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Associated Press
This Twitter post from @OccupyWallStNYC shows a photo of a New York City police officer wielding a baton – a response to a Twitter request by the NYPD to post feel-good photos.

NYPD crusade backfires

Police cruelty posted on Twitter instead

– To put it in social media terms, the New York Police Department got trolled.

The nation’s largest police force learned the hard way that there are legions online devoted to short-circuiting even the best-intentioned public relations campaign – in this case, the NYPD’s Twitter invitation to people to post feel-good photos of themselves posing with New York’s Finest.

What #myNYPD got instead was a montage of hundreds of news images of baton-wielding cops arresting protesters, pulling suspects by the hair, unleashing pepper spray and taking down a bloodied 84-year-old man for jaywalking.

It was a fail of epic proportions, with the hashtag among the most-trafficked in the world Tuesday, creating a public relations nightmare for a new NYPD leadership intent on creating a more community-friendly force.

“We’ve seen instances before where a hashtag can become a bash-tag,” said Glen Gilmore, who teaches social media marketing at Rutgers University. “When you’re in the social space, it’s tough to predict what’s going to happen.”

A similar meltdown came in November when investment giant JP Morgan Chase, which had been paying billions in fines stemming from the financial crisis, asked followers on Twitter to post career advice questions. Among them: “Did you have a specific number of people’s lives you needed to ruin before you considered your business model a success?”

McDonald’s inadvertently ordered up some bad publicity in 2012 with its #McDStories campaign. Sample response: “I walked into a McDonald’s and could smell the Type II diabetes.”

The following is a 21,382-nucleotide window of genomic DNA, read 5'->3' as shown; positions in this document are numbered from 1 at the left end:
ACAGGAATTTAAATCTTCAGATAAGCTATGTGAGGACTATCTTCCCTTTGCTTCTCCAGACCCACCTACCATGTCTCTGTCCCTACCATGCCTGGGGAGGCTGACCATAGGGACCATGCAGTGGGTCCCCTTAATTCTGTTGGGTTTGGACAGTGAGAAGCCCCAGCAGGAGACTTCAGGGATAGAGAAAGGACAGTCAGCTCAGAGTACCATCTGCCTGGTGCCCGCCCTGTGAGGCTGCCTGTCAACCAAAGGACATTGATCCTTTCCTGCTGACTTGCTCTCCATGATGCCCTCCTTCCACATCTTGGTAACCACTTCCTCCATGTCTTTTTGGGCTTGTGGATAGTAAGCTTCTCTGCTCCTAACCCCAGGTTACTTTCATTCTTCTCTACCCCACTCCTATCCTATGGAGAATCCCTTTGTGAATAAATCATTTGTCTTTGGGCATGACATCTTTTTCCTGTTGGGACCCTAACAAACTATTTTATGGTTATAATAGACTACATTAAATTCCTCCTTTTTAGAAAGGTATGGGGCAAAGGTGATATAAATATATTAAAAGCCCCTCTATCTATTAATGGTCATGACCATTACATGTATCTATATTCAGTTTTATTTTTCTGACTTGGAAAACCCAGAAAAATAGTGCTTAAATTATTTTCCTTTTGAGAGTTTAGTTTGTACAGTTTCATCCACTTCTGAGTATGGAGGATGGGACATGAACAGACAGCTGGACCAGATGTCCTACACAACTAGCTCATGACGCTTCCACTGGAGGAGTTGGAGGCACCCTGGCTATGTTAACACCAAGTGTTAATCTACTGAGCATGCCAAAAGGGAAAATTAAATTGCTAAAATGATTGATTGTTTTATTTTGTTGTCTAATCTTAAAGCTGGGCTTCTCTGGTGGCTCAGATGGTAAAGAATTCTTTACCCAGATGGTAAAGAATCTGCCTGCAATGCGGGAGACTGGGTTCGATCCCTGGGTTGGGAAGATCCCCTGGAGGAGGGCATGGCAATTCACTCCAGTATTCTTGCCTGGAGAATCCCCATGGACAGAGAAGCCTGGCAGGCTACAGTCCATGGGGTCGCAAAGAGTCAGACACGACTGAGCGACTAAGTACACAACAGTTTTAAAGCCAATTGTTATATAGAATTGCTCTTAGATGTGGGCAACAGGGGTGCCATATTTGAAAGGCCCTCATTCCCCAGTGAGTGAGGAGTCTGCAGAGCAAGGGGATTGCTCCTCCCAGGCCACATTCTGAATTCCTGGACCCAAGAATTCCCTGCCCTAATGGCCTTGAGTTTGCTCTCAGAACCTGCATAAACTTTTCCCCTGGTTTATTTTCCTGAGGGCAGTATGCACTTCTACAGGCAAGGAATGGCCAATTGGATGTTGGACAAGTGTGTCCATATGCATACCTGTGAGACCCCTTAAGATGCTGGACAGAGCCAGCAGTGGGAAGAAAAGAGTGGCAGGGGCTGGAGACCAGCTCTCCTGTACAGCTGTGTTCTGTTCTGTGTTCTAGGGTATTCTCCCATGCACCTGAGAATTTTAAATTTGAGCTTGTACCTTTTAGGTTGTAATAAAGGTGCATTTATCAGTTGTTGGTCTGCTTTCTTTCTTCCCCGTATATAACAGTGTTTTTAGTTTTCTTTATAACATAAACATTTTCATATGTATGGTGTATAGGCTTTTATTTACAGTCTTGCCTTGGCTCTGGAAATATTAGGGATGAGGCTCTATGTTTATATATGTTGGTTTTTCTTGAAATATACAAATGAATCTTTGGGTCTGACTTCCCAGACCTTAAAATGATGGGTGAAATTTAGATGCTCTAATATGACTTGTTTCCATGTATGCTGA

The #myNYPD misfire comes at a time when new Police Commissioner William Bratton is trying to rebrand the department to counter criticism that it has been trampling on people’s civil rights. Last week, it disbanded an intelligence unit that spied on Muslim neighborhoods, and it has promised reforms to the crime-fighting tactic known as stop and frisk.

Bratton acknowledged Wednesday that the Twitter campaign may not have been fully thought through.

“Was that particular reaction from some of the police adversaries anticipated? To be quite frank, it was not,” Bratton said. “But at the same time, it’s not going to cause us to change any of our efforts to be very active on social media. ... It is what it is. It’s an open, transparent world.”

Still, there was some evidence Wednesday that the outreach may bear fruit. One person posted a photo of herself standing next to an officer on horseback in Times Square. Another posted a picture of two smiling officers on patrol and wrote, “These guys put their lives on the line every day. They deserve our respect and gratitude.”

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